Most grilling takes place over a direct fire, meaning that the food is cooked directly above the hot coals or gas flames. This is the method of choice for small, quick-cooking items like burgers, chops, and boneless chicken pieces. But larger items, like whole or bone-in chicken and rib racks, tend to burn over direct heat before they’re fully cooked. These foods call for indirect grilling, which means setting up the grill so there’s a hot zone, where the fire is burning, and a cool zone, where the food cooks near, but not directly over, the searing heat of the fire.
To prepare an indirect gas grill fire Heat the grill with all burners on medium, and then turn off one or more of the burners—the grate over these burners is your cool zone. Adjust the setting on the active burner or burners to achieve the required temperature. For rib recipes, use a grill or oven thermometer set over the cool zone to measure the temperature.)
To prepare an indirect charcoal grill fire Ignite the charcoal, preferably using a chimney starter. Once it’s burning well, split and bank the coals against two opposite sides of the grill. The center part of the grate not above the coals is your cool zone. Let the coals burn down to the required temperature.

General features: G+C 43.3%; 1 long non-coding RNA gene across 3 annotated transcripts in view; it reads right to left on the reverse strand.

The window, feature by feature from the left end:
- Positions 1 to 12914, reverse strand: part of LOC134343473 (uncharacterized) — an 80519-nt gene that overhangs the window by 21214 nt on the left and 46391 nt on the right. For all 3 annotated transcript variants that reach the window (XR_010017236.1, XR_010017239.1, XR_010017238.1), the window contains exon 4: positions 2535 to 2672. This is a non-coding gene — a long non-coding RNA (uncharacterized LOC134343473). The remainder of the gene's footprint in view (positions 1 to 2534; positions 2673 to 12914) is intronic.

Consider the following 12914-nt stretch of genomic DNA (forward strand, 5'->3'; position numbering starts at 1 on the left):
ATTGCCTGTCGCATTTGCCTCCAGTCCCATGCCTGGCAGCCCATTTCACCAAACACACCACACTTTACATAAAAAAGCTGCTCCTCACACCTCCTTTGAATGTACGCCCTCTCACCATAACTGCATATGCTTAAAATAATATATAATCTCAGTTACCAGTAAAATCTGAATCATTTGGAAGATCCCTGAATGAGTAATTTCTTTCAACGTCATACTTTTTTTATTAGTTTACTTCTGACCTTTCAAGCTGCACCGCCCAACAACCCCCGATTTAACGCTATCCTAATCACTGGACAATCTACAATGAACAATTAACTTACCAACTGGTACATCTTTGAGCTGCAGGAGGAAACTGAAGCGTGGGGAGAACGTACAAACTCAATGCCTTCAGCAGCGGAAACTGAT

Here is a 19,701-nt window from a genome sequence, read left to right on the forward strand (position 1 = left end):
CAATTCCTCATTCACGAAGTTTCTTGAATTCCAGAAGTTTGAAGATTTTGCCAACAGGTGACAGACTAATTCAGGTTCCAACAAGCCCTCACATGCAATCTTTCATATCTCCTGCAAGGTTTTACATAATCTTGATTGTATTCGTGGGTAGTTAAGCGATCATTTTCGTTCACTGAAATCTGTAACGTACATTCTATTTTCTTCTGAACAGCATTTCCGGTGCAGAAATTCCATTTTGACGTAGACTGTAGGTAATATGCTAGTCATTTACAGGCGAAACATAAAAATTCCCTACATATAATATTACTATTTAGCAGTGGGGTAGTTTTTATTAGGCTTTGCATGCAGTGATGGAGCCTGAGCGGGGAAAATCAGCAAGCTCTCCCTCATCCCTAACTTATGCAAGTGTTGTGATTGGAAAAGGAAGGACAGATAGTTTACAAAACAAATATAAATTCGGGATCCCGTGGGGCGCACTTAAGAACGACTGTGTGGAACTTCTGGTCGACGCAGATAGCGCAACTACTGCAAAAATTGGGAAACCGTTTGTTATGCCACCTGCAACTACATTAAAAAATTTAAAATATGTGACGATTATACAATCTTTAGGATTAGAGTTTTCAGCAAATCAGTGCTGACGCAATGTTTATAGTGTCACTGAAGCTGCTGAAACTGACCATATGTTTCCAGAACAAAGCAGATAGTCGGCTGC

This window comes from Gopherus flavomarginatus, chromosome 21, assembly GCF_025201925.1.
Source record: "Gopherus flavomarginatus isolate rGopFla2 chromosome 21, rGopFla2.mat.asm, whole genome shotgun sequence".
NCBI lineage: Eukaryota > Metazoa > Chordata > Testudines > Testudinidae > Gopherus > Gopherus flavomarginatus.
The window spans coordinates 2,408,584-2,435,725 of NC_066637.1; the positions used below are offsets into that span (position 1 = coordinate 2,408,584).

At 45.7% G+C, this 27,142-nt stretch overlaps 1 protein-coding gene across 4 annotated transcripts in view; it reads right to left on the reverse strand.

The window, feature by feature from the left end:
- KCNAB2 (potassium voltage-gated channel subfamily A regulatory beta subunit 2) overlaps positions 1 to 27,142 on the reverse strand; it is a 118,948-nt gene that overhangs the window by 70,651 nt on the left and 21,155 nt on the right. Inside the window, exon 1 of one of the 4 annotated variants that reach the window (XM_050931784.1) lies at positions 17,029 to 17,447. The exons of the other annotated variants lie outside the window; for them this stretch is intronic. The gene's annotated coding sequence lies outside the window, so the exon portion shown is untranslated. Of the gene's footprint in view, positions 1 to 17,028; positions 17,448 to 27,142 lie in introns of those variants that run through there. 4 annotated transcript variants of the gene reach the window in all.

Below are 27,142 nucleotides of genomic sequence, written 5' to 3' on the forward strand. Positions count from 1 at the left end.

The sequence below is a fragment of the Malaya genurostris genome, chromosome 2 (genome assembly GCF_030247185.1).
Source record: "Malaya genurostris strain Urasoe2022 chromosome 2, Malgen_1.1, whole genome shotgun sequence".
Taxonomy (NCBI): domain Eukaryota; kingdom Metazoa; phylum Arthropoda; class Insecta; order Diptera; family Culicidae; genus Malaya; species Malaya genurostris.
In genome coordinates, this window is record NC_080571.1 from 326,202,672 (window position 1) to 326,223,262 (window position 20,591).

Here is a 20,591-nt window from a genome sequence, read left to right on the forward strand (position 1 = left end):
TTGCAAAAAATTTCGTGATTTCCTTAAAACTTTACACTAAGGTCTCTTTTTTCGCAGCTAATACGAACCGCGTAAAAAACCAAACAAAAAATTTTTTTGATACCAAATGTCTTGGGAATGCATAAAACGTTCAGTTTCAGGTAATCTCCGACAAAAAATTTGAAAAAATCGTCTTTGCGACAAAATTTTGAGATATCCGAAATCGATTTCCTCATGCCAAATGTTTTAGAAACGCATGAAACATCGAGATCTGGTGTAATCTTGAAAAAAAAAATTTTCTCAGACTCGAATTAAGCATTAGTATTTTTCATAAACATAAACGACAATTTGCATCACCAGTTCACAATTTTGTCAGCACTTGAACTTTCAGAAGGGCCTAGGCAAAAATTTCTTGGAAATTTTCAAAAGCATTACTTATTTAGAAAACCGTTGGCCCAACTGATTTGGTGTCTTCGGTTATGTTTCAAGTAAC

While the food cooks, check on the fire every 15 minutes or so and add about 5 unlit briquettes or charcoal chunks to each side of the fire whenever the temperature drops 50°F below the target. All air vents should be open fully, but if the grill temperature rises more than 25°F above the target, close the top vent halfway until the temperature drops back.